If there’s one phrase I see time and time again on photography forums that makes me laugh it is the “It’s the photographer and not the equipment that makes a good photo”
I totally accept that if you give a professional photographer exactly the same camera, lens and equipment as a newbie the professional photographer’s photo would be better than what the newbie’s would. Similarly, if you give a newbie professional spec top end equipment the photos they produce won’t be as good as that of a professional photographer using the same kit. This is obvious, common sense and you don’t need to be Einstein to work that out.
If you give a professional photographer an entry level dslr camera and kit lens and give a beginner (but one who knows the basics) a top end camera and professional grade lens and then ask them to take a photo of the same subject, in the same light etc. the photo taken with the high end equipment (i.e. taken by the beginner) will be better than the photo taken by the professional. The professional’s photo may have better composition and look a little more polished but overall it won’t be as good because of the difference in image quality between an entry level setup and a professional set up, and that’s where it matters.
Let’s look at this from a different point of view. Let’s take a look at an individual person, a keen amateur photographer. For arguments’ sake let’s say this amateur photographer is using an entry level dslr (Canon 1300D, Nikon D3300 or whatever) with the kit lens. Modern day entry level dslr cameras and kit lenses are very good, and it is possible to capture some good photos but they will never be as good as if a more advanced camera and high end lens was used.
The more advanced cameras have better sensors that are typically larger and contain more megapixels. In addition to this they top end cameras tend to deal with noise better. The bottom line is top end cameras will product better photos than entry level cameras regardless of who is using it.
As with better cameras, better lenses are far more superior to the kit lenses supplied with entry level dslr cameras. The professional grade lenses have wider apertures (to isolate the subject and intentionally blur the background), render the colors more accurately, are sharper and simply produce a better photo than any kit lens could. Once again, using a high end lens will produce better photos regardless of who is using the camera.
So, if anyone ever says “It’s the photographer, not the camera” as an argument against you upgrading your camera body or moving up to a professional lens ignore them.
“It’s the photographer, not the camera” was a popular phrase at the local camera club I used to be a member of, and whenever I talked to fellow members about upgrading my camera body or buying a new lens this was the response I always got. Even when I wanted to branch out in to something different and try something new it was the same response, even when the type of shots I wanted to get required specialist equipment! The thing that really got me, and ultimately confirmed my decision to leave was the fact all the members who cited “It’s the photographer, not the camera” all the time all used top end photography equipment. Looking back I think they felt threatened that some new blood who has only just started their photography journey could end up taking better photos than they could. Needless to say I got out of that scene pretty damn quick.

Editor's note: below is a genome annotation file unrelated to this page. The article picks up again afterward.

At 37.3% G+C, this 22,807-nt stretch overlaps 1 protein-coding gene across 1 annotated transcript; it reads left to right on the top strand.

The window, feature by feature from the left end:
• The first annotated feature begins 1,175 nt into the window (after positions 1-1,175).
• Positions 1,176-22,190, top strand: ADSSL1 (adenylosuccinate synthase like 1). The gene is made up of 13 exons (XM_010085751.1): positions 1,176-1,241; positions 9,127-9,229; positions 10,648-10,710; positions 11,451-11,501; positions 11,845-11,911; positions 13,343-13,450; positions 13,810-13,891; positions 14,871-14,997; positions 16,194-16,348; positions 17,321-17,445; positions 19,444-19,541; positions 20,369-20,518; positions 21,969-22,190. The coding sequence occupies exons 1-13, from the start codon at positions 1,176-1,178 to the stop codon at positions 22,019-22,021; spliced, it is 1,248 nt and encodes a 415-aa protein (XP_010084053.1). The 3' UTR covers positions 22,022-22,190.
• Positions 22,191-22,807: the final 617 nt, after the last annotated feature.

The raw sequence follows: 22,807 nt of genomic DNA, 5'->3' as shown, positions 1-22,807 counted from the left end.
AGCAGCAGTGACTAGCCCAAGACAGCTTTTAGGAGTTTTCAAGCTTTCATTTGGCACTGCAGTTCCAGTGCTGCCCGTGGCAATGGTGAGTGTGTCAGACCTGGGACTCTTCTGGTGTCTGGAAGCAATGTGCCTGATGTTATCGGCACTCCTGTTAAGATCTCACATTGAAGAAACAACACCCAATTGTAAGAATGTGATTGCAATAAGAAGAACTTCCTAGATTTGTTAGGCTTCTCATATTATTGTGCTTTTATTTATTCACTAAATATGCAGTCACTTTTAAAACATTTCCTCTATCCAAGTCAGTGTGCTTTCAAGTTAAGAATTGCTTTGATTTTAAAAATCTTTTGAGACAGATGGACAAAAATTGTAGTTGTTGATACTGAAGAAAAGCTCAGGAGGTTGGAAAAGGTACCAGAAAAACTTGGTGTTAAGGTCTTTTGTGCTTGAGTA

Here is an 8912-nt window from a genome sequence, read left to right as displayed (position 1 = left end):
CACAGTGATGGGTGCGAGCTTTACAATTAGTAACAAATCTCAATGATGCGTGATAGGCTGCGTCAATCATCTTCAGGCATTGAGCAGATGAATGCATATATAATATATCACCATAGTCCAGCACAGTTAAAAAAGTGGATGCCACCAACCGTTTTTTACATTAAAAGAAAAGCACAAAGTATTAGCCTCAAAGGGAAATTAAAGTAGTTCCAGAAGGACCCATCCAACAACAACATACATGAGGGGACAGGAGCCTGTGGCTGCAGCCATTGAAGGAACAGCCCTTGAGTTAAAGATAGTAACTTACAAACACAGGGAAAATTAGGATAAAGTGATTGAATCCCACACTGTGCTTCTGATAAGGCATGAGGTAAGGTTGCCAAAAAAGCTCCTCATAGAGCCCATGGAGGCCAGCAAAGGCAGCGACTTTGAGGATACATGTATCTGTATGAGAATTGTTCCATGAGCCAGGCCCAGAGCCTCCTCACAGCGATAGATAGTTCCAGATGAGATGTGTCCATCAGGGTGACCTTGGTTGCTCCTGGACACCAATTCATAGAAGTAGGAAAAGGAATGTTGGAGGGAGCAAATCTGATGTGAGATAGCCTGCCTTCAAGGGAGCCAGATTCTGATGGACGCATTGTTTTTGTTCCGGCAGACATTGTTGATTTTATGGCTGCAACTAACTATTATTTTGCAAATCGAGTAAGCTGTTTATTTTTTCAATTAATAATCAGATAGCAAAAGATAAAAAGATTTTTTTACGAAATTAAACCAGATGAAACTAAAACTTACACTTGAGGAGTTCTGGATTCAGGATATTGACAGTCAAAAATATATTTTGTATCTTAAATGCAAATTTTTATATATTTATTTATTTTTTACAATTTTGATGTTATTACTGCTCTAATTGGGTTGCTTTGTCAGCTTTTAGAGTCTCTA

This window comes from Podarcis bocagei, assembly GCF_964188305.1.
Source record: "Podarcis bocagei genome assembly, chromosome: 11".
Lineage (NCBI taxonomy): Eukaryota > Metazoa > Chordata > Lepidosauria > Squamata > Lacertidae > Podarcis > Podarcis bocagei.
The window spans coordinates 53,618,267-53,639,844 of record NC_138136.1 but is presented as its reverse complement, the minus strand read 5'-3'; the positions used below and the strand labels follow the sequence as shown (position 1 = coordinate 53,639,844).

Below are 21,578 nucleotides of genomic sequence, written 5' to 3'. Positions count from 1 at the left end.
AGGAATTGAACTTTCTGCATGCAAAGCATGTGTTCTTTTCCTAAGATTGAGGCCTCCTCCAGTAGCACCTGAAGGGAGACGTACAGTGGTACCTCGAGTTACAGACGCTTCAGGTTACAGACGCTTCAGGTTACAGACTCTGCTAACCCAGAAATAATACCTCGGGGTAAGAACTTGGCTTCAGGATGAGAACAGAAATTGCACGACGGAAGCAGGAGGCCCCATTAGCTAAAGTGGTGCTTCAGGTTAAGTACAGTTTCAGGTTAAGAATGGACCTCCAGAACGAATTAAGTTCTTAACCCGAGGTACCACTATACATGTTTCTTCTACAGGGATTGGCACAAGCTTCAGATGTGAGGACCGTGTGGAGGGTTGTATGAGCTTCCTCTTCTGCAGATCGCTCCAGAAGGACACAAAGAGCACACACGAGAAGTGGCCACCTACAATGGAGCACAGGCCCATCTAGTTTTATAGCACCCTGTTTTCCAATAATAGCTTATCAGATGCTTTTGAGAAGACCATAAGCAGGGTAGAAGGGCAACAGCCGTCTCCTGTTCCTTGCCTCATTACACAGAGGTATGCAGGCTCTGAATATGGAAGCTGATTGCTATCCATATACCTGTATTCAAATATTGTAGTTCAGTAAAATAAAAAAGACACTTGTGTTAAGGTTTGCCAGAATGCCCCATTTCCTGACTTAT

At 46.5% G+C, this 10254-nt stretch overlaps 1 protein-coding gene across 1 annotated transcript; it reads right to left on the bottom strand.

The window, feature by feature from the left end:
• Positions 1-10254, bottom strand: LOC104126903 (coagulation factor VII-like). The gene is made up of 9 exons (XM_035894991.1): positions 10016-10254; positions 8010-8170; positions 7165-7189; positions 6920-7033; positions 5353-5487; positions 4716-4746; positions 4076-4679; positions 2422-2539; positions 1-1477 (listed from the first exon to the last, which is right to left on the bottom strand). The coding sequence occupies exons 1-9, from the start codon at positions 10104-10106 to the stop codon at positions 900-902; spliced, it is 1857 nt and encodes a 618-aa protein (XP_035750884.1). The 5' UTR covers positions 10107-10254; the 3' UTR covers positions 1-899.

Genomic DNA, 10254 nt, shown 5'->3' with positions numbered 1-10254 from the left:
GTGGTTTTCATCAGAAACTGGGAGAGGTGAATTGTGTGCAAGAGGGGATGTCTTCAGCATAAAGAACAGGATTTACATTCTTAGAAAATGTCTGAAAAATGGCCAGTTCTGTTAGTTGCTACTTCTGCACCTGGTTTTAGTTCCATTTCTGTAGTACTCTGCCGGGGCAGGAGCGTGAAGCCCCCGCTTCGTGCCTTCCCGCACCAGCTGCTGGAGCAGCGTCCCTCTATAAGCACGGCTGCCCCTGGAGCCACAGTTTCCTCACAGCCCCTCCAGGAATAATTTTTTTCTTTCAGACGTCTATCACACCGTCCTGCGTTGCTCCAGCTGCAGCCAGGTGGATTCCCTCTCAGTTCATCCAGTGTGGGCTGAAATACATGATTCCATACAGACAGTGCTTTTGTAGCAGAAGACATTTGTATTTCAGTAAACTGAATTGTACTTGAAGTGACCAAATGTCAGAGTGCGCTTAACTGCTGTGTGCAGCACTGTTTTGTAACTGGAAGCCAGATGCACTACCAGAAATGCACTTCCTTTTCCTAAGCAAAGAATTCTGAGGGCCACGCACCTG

There are times when you need specialized photography equipment in order to get a particular style of photo, and if you don’t have this equipment you can’t take the shot. Let’s take macro photography for example, if you don’t have a macro lens there is no way you can get true macro, i.e. 1:1 photo. It doesn’t matter whether you are a total newbie, a keen amateur or a professional photographer – if you haven’t got a macro lens you won’t get a macro photo. Period. An example where it is the gear that matters.
As another example, let’s say you want to take a long exposure photo of a coastal scene at mid-afternoon to give the water that smooth silky effect. If you don’t have a strong ND filter there is no way you can achieve the effect regardless of how much you stop the lens down or decrease the ISO. Once again, it doesn’t matter whether you are a total newbie, an enthusiast or a professional photographer, I’m afraid it isn’t going to happen. Another example where it is the gear that matters.
The examples above are just two and there are loads more I can think of. How about motor sports photography? Trying photographing that with a standard lens. How about bird photography and taking photos of birds in flight? What about ultra-wide angle and fish eye photography? And then there’s architectural photography…….. the list goes on.
When it comes to photographing specific subjects the photography equipment you have makes a huge difference and is the game changer.
The photography gear you have will play a large part in determining how good your photos are – Fact, and those people out there who still think “it’s the photographer and not the equipment” are simply deluding themselves and need to wake up, smell the coffee and have a reality check.
Keen photographer addicted to cameras, lenses and everything photography related. Feel free to follow me in my photography ramblings, and if you have any thoughts, comments, queries or anything else to add I would love to hear from you.
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